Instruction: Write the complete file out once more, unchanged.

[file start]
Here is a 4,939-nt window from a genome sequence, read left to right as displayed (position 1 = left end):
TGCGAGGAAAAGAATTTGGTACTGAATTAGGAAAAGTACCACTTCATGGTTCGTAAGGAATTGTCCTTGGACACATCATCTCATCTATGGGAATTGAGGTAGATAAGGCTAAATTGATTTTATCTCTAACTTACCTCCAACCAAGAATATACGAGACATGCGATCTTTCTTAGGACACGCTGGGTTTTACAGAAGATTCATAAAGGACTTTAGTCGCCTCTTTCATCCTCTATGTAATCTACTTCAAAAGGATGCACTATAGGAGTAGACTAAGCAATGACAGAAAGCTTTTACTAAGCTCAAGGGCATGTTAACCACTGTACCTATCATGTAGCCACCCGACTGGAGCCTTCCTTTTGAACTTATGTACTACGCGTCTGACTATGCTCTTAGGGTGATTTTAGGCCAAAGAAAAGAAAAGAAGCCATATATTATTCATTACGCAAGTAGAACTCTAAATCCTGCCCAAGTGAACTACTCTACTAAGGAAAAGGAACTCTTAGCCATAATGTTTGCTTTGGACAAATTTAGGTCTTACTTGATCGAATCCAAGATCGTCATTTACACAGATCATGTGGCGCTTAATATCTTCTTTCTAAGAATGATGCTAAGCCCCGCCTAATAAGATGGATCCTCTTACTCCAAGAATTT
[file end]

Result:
Here is a 4,939-nt window from a genome sequence, read left to right as displayed (position 1 = left end):
TGCGAGGAAAAGAATTTGGTACTGAATTAGGAAAAGTACCACTTCATGGTTCGTAAGGAATTGTCCTTGGACACATCATCTCATCTATGGGAATTGAGGTAGATAAGGCTAAATTGATTTTATCTCTAACTTACCTCCAACCAAGAATATACGAGACATGCGATCTTTCTTAGGACACGCTGGGTTTTACAGAAGATTCATAAAGGACTTTAGTCGCCTCTTTCATCCTCTATGTAATCTACTTCAAAAGGATGCACTATAGGAGTAGACTAAGCAATGACAGAAAGCTTTTACTAAGCTCAAGGGCATGTTAACCACTGTACCTATCATGTAGCCACCCGACTGGAGCCTTCCTTTTGAACTTATGTACTACGCGTCTGACTATGCTCTTAGGGTGATTTTAGGCCAAAGAAAAGAAAAGAAGCCATATATTATTCATTACGCAAGTAGAACTCTAAATCCTGCCCAAGTGAACTACTCTACTAAGGAAAAGGAACTCTTAGCCATAATGTTTGCTTTGGACAAATTTAGGTCTTACTTGATCGAATCCAAGATCGTCATTTACACAGATCATGTGGCGCTTAATATCTTCTTTCTAAGAATGATGCTAAGCCCCGCCTAATAAGATGGATCCTCTTACTCCAAGAATTT